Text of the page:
Three new gardens, updates to the park’s heritage trails and a history gallery at Fort Canning Centre for the upcoming Singapore Bicentennial in 2019 are some of the enhancements to Fort Canning Park and its surrounds that will get underway in March 2018.
Fort Canning Hill has an almost legendary status in Singapore’s history. Few locations in Singapore can claim to have stories stretching back to the 14th century or have played many varied roles in Singapore’s past as Fort Canning Hill.
It has been a palatial hill for kings, site of Raffles’ residence in Singapore, the location of Singapore’s first botanic gardens and an army garrison for the British. In more recent memory, around its fringes were a major aquarium, a national performing arts centre and the first national library building.
Enhancements to Fort Canning Park
On 3 February 2018, NParks announced that it will be undertaking “sensitive enhancements” to Fort Canning Park to highlight the significance of the historic hill.
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The last major enhancement to Fort Canning Park was carried out in 2003 when the Raffles Terrace was created at the southern end of the Fort Canning Park. This incorporated features such as a flagstaff, lighthouse and time ball, and the creation of a pavilion, Raffles House.
Three New Gardens
As part of these latest enhancement works, three new gardens will be created at Fort Canning Hill – the First Botanic Garden, Jubilee Park and the Royal Garden.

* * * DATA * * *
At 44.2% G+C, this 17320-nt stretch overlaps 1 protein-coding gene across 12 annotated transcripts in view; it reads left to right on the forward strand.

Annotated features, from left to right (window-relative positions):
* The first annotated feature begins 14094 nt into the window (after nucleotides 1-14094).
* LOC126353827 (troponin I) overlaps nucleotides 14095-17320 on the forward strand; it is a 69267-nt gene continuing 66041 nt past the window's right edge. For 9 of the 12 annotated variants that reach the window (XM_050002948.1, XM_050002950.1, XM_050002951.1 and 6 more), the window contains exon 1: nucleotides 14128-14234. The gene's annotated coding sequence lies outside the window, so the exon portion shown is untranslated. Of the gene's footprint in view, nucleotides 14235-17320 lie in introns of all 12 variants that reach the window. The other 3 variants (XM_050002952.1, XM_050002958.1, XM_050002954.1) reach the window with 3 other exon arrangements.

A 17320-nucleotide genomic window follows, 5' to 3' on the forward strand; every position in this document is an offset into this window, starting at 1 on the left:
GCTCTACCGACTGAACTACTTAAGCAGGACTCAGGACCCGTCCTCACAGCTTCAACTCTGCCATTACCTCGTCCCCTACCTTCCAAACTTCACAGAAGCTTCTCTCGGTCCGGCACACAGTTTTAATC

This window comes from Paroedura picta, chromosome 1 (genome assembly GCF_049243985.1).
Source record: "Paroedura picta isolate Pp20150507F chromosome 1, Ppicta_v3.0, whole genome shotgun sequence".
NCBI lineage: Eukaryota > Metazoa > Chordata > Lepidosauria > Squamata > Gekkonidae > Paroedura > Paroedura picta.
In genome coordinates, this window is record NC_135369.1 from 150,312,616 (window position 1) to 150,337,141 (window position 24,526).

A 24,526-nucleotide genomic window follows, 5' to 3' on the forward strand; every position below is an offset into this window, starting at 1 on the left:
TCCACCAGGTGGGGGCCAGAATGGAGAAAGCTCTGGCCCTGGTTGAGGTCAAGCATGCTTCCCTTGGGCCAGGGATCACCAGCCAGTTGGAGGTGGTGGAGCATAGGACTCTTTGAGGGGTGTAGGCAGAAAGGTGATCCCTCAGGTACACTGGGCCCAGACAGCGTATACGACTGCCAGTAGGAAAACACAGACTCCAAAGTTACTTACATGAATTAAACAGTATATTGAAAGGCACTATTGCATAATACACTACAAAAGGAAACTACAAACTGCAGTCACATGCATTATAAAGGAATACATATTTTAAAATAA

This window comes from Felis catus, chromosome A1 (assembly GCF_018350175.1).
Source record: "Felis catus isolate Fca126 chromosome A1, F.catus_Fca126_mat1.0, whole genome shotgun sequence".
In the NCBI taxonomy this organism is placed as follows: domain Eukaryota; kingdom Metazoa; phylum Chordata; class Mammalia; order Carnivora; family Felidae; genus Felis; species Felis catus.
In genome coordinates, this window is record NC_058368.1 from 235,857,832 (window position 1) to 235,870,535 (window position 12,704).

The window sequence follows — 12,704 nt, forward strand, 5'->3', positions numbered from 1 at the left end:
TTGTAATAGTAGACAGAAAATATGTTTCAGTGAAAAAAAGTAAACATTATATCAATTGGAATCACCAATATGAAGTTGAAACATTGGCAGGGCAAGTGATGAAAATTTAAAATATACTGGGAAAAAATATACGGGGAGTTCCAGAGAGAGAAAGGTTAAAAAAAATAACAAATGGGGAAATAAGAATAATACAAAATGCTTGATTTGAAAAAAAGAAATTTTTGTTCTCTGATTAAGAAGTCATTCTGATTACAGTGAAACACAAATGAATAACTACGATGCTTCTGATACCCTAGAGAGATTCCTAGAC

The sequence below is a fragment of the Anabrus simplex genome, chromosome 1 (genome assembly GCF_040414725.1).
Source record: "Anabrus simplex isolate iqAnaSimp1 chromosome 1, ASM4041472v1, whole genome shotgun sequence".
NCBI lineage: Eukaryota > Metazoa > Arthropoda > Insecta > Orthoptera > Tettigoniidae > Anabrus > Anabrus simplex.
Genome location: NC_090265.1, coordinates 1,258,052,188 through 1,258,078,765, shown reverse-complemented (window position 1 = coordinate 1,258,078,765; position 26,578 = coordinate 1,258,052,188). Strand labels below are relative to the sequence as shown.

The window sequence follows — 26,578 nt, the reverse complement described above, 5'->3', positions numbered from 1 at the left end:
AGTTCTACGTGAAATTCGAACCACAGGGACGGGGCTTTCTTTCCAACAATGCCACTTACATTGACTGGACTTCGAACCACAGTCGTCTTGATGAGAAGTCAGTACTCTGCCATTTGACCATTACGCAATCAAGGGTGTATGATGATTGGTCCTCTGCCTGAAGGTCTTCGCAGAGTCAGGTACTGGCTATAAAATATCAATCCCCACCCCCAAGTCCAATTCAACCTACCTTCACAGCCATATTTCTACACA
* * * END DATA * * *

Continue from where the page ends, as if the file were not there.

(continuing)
The First Botanic Garden will draw a leaf from the original botanic gardens established by Raffles at Fort Canning Hill in 1822 to experiment with economic crops such as nutmeg and clove. This park will extend down from Fort Canning Park to Armenian Street with part of Armenian Street pedestrianised as part of the park. The sidewalk along Coleman Street will also be widened to allow better connectivity between Fort Canning Park, the Civic District and Bras Basah.Bugis precinct.
Jubilee Park will occupy the space on the opposite side of Fort Canning Hill, at the junction of River Valley Road and Clemenceau Avenue. This was formerly the location of the King George V Jubilee Park and where the National Theatre once stood. The new Jubilee Park will provide an outdoor family-friendly venue for arts and culture activities. Amenities planned include play features and a landscaped theatre.
The Royal Garden will showcase fruit trees such as jackfruit, bael fruit and lontar palms, along with fragrant plants such as gardenias, jasmines and magnolias.
On the Trail of History
Existing 14th century and 19th century heritage trails on Fort Canning Park will also be re-curated to highlight the rich history of the hill. The 14th century trail will feature the Forbidden Spring, believed to be the bathing site of the royals who lived on the hill. The 19th century trail will incorporate locations such as the Battlebox museum, Hotel Fort Canning which used to be the British Far East Command Headquarters and Fort Canning Centre, a former military barracks.
Gallery for the Singapore Bicentennial
Fort Canning Centre will also be repurposed as a gallery that tells this history of Fort Canning Hill and Singapore in the 14th, 19th and 20th centuries. The Singapore Bicentennial exhibition will be held at Fort Canning Centre in 2019.
Improved Accessibility to Fort Canning Park
Accessibly to Fort Canning Park will also be improved with covered escalators leading up from Jubilee Park and Stamford Green.
The enhancements to Fort Canning Park are expected to get progressively completed from June 2019.